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Former Bentley Legal Aide Cooper Shattuck, with Fleshly Sins of His Own, Could Take Center Stage as Governor's Scandal Bears Down on U of Alabama

Posted on the 21 April 2016 by Rogershuler @RogerShuler

Former Bentley legal aide Cooper Shattuck, with fleshly sins of his own, could take center stage as governor's scandal bears down on U of Alabama

Cooper Shattuck

The sex scandal engulfing Alabama governor Robert Bentley, according to a report yesterday, is moving rapidly toward Tuscaloosa--like a tornado on Doppler radar. Tuscaloosa, of course, is home to the University of Alabama, and the Bentley scandal might leave a number of folks on the UA campus with crimson faces.
Chief among them might be Cooper Shattuck, the university's general counsel. As UA's top legal officer, Shattuck manages the work of 21 attorneys and 15 support-staff members. Before returning to his alma mater to take its top legal job, Shattuck served as chief legal advisor for . . . Gov. Bentley.
It's easy to see why Bentley might have considered Shattuck an attractive addition to his staff; the two men seem to have quite a bit in common. Both have connections of various kinds to Rebekah Caldwell Mason, who as Bentley's senior advisor and mistress, helped set the scandal aflame. Both seem to have played roles in the curious stream of funds that have been flowing to Mason and her husband, Jon Mason, partly through the University of Alabama. Both apparently consider themselves men of God, but sources tell Legal Schnauzer that Shattuck (like Bentley) has allowed issues of the flesh to influence his professional life.
According to multiple news reports yesterday, UA has paid Jon Mason's company almost $75,000 this year for services related to billboards in Dallas and Phoenix, before Crimson Tide football games in those cities for the 2015-16 national-championship season. Mason's company, however, did not design, create, or install the billboard ads. It appears Mason's firm, JRM Enterprises, did little more than act as a go-between for the company that rents out the billboards.

Former Bentley legal aide Cooper Shattuck, with fleshly sins of his own, could take center stage as governor's scandal bears down on U of Alabama

Lisa Waldrop

Where does Cooper Shattuck fit into this picture? The answer is not clear yet. But we know, while still Bentley's advisor, he set up ACEGOV, a "dark money" nonprofit organization that has paid at least $15,000--and possibly much more--to Rebekah Caldwell Mason.
How is this for irony? Bentley named Shattuck and Rebekah Mason to his staff on the same day, January 13, 2011.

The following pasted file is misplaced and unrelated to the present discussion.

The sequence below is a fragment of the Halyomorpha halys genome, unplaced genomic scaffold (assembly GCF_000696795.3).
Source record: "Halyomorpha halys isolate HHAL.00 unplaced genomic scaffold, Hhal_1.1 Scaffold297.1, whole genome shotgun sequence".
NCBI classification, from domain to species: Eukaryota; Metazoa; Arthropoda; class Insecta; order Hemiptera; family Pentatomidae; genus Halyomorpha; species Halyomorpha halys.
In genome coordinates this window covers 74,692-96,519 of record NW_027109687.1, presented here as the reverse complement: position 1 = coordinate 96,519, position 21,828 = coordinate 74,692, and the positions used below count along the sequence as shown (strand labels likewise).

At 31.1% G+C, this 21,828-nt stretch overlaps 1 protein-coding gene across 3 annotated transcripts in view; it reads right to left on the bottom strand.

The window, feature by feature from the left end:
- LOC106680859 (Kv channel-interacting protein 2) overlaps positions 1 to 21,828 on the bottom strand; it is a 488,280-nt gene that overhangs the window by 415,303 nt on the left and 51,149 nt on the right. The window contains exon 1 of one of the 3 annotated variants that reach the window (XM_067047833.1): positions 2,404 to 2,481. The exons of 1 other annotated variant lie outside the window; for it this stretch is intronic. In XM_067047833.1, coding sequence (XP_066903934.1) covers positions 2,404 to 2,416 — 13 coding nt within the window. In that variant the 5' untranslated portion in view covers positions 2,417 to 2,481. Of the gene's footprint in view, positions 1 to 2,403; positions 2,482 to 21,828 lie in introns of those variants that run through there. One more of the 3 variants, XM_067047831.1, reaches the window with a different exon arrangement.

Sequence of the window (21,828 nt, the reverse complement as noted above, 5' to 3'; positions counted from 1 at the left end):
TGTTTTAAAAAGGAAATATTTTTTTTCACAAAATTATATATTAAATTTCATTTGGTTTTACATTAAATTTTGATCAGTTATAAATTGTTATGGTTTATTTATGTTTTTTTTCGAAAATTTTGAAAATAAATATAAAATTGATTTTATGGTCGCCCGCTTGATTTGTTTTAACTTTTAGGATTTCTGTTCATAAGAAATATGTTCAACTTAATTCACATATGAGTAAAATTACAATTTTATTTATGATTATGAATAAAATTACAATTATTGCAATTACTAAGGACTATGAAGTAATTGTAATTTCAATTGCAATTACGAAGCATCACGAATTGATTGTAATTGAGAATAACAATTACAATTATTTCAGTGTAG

If Shattuck helped funnel money to Bentley's mistress, is it likely he was involved in schemes to funnel money to her husband? An ongoing federal investigation perhaps will provide clarity on that question.
Can you imagine UA's chief legal officer at the heart of a federal investigation into apparent slush funds for Gov. Bentley's mistress and her husband? That might be harder for the Crimson faithful to swallow than an Iron Bowl loss to Auburn.
It's not like Cooper Shattuck hasn't been involved in messy situations before. Within at least the past two years, our sources say he has engaged in an extramarital affair with Lisa Waldrop, who is assistant director of media and communication at Shelton State Community College in Tuscaloosa.
A 2012 article about Shattuck's move from the Bentley administration to UA described him as "married with four daughters." He was divorced in 2014, and it's not clear if he is currently married. It also is not clear if the affair with Waldrop is ongoing, but the two have paid a professional price for it.

Former Bentley legal aide Cooper Shattuck, with fleshly sins of his own, could take center stage as governor's scandal bears down on U of Alabama

Katie Osburne

Shattuck used to be an associate pastor at First United Methodist Church (FUMC) in Tuscaloosa. He oversaw the church's contemporary service, called The Bridge, and Waldrop served as its worship leader. The affair started via the church affiliation, and when top administrators became aware of it, Shattuck and Waldrop were asked to leave. They no longer appear as staff members on the FUMC Web site.
Shattuck also has played a curious role in championing the career of UA lawyer Katie Osburne. sources say. He reportedly hired Osburne to be his chief deputy at UA, even though there was no official posting for the job. Sources say Shattuck created the position specifically for Osburne, who has a relatively thin legal resume and was elevated over UA attorneys who have much more experience and stronger qualifications.
Published reports show that Osburne worked at Rosen Harwood, the same Tuscaloosa firm where Shattuck once worked. Published reports indicate Osburne graduated from law school in 2007. So, with less than 10 years of professional experience, she finds herself as the No. 2 legal officer for the three-campus UA System, which includes more than 63,000 students and almost 28,000 faculty and staff.
Is Katie Osburn qualified to hold that position--or is she the most qualified person on the UA legal staff to hold that position? Taxpayers, who fund her salary, might want to ask themselves that question.
We sought comment for this post from Shattuck, Waldrop, and Osburne, but they did not respond.

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